SGR: Right. Or you don't play. On my women's mailing list, you'll find them all the time that say, "I didn't play 'Fable' because there wasn't a female character to play." So it's one of those barriers. It's one of those doors that stops them from ever playing the game.

Have female characters in games changed over time?
SGR: That's something we're working on. I expect we'll see it change, because that's something I've been screaming and hollering about the loudest. I'm going to speak specifically about avatars, because avatars are what we ask our player to identify with. The avatar is the representation of the player in the virtual environment. So this is going to be you.

Now, every time I talk about avatars, I get a lot of push-back. They say, "We exaggerate male characters just like we do female characters; you girls are just too sensitive." That's true in some ways, and it's not true in some ways. What's true is, because we want that avatar to represent us, and we want to be the hero of the story, we want that avatar to be a hero. There are certain physical traits that we equate with being a hero. We expect our heroes to be young, we expect them to be strong, and we expect them to be either virile or fertile.

There actually are physiological signals that say this. We know that, for males, those signals are broad shoulders, narrow waist, slim hips, large arms, large legs, and long, thick hair. For females, those signals are large breasts, placed high on the chest cavity; slender waist; round derriere; and long, thick, flowing hair. We exaggerate those traits (for both genders).

Females want to look heroic, and that's a fine thing. They don't want to be hypersexualized.

What we do differently with our female characters is we add an additional layer of exaggeration. We exaggerate those traits that say, "I'm ready for sex right now." When the human body is ready for sex, there's a blood rush to the face, we see a reddening and a thickening of the lips, we see a thickening of the eyelids--resulting in that heavy, bedroom-eye kind of look--we see an open mouth with an increased respiration rate, and erect nipples. What we do with our female characters is exaggerate those. And then we dress her to emphasize those traits.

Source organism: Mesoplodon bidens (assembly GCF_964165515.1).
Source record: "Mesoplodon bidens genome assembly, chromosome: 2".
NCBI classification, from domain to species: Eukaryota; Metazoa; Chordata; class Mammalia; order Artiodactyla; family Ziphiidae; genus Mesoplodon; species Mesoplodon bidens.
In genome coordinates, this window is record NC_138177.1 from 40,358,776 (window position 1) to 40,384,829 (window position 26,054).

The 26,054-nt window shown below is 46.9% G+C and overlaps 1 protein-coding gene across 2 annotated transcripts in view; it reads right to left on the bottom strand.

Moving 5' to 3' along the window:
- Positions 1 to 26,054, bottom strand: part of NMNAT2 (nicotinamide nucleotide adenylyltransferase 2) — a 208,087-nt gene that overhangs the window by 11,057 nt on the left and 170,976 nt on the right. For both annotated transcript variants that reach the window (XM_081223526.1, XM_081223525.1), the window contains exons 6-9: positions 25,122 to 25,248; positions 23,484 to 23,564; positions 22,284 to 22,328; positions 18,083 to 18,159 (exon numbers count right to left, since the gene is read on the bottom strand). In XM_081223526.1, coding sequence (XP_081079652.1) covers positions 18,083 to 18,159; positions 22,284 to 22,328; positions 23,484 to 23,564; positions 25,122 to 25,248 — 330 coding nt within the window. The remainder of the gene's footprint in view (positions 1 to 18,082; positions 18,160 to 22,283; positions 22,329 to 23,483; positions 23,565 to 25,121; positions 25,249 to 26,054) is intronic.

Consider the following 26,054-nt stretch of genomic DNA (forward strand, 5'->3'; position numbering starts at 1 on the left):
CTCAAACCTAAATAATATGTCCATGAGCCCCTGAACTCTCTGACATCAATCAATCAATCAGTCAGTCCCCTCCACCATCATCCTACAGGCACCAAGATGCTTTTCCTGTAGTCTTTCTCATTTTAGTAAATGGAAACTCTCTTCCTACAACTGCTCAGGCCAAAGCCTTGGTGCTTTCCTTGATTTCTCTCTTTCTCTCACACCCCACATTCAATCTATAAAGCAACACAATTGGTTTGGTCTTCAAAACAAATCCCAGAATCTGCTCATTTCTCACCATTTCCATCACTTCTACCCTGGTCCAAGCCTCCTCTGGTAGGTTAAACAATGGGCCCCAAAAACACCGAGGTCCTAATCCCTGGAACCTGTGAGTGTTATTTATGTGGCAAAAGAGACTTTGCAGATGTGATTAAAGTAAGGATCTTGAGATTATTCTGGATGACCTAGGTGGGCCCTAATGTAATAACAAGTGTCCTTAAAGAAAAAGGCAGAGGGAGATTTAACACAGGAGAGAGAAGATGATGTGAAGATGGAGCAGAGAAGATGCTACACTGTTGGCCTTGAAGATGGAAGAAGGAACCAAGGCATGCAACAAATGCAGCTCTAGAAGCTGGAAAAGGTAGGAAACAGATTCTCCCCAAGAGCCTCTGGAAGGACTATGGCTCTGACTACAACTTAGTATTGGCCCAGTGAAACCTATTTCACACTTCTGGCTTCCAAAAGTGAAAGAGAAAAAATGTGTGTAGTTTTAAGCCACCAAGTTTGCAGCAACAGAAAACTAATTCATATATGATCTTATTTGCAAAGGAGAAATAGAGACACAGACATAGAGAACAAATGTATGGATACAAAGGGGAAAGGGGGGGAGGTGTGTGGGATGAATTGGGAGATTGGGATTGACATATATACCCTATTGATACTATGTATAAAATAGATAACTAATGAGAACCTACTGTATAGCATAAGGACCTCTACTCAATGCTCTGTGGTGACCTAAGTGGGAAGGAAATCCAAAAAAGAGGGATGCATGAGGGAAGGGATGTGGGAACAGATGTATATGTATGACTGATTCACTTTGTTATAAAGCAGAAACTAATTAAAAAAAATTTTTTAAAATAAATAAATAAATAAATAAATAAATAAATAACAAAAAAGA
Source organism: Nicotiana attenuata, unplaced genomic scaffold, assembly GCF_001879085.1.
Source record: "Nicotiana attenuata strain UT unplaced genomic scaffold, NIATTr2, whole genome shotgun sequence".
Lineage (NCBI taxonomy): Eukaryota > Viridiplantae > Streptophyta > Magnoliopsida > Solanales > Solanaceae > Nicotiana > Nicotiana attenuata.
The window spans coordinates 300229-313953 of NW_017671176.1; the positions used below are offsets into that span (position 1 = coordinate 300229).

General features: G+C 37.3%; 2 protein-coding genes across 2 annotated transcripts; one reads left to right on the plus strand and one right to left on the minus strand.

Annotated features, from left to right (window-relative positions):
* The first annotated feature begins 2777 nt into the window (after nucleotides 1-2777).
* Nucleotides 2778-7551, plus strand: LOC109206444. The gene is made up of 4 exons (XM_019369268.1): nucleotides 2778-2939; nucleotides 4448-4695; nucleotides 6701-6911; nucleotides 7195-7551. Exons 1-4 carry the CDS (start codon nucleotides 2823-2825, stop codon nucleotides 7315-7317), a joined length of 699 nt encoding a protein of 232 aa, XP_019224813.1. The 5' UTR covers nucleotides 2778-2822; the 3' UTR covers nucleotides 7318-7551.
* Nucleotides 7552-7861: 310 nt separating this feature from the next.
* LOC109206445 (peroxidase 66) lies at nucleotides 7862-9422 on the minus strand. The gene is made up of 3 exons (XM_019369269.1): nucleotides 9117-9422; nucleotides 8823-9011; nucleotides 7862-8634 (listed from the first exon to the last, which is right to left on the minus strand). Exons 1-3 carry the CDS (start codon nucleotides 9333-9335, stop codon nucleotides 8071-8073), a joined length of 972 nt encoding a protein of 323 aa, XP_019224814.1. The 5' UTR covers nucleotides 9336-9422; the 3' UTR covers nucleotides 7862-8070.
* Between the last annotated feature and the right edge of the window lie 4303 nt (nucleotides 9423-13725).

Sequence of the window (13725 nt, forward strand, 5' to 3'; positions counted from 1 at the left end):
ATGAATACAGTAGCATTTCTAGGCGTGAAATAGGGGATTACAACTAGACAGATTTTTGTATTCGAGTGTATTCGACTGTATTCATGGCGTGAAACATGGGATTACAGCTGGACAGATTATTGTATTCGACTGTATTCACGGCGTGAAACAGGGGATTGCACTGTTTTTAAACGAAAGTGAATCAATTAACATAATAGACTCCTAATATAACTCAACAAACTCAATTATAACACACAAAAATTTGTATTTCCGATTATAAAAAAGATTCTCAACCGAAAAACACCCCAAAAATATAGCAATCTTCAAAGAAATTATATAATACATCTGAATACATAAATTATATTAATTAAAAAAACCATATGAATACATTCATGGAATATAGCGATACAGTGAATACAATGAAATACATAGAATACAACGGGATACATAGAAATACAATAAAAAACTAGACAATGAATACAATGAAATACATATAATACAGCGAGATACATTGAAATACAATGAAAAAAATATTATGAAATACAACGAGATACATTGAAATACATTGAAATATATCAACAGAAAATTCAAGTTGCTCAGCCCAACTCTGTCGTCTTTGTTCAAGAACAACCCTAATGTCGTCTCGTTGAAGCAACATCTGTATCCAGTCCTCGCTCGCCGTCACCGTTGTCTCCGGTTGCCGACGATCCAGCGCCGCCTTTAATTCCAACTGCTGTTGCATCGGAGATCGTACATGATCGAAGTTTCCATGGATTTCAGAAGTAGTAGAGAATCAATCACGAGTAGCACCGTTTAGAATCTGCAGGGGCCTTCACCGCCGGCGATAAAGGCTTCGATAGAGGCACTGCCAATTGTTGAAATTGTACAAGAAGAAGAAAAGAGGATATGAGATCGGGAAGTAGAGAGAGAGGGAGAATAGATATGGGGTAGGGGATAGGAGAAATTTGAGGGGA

Males exhibit exactly the same traits--with one notable addition--when they are ready for sex.

One you probably can't put in a video game.
SGR: It would be funny if we did! But we don't exaggerate them on the male, do we? So what we do is put a character in the game that says, "I'm ready for sex," all the time, and we ask our female players to be that person. And then we wonder why she gets come-ons from the other males. Of course guys are going to respond to that. And we give her no choice. We force her to be viewed that way, and to display these traits at all times.

There's no male player I'm aware of that would be comfortable with a male character that was displaying these traits. So bringing this awareness to our artists and developers is one of my mini-crusades. To understand what we do with our female characters compared to our male characters, and what we can do to increase the comfort level for our female players when you give them avatar characters to play. Don't hypersexualize them, but make them young, make them strong, make them fertile.

In "Star Wars Galaxies," in our character creator, we actually have a slider that they call "torso" that actually increases the bust size. That was put there at the female players' request. Females want to look heroic, and that's a fine thing. They don't want to be hypersexualized. They also want the choice of being able to dress sexy when they want to dress sexy, and not when the devs say, "This is how you have to look all the time."

You already talked about one aspect of "Star Wars Galaxies" that appeals to women. Do you want to address anything else in that game that does this?
SGR: Well, I can address massively multiplayer games overall. We find that we have a higher percentage of female players in multiplayer games than we do in standard PC stand-alone titles or the console titles. I think that's due, in part, to the fact that massively multiplayer games are so open that it allows all sorts of play styles to express. Women can get in there and play the game how they want to play it. That doesn't mean there's one way that girls play games.

One of the interesting things we found out about women in massively multiplayers is they tend to be the glue that holds all the social groups together. Women players will internalize massively multiplayer games, and take it out into their daily life. They're the ones who run the fan sites. They're the ones who write the fan fiction. They're the ones that lead the guilds, or serve as second in command and hold it all together. I attribute that to the fact that they internalize the game and make it very much theirs. They're also some of the most loyal customers. With any of these games, if you turn the lights out, the women are going to be the last ones to leave.

How did you consult with other developers to try to make games that appealed to women?
SGR: It wasn't just game companies. I had a lot of different consulting gigs. I had a lot of other major software firms come to me and talk to me about accessibility.

What kinds of questions were they asking?
SGR: Most of them were just, "How do we do this?" They all want to ask: "How do we make games for girls?" And that can be a good question to ask, but a lot of times that's not the right question. The real question is: "How do we get more women to play our games?" And that's why I will try to get groups to focus on addressing their own title and looking at whether they may have barriers in there.

The whole thing about games for girls is that it can be a trap. They say, "I can make this game for girls, and I don't have to change anything I'm doing over here," you know? And changing my own stuff, and admitting I have to change, that's really hard. Getting them (to look at) how you can expand your market for your own title--that's the harder question to ask.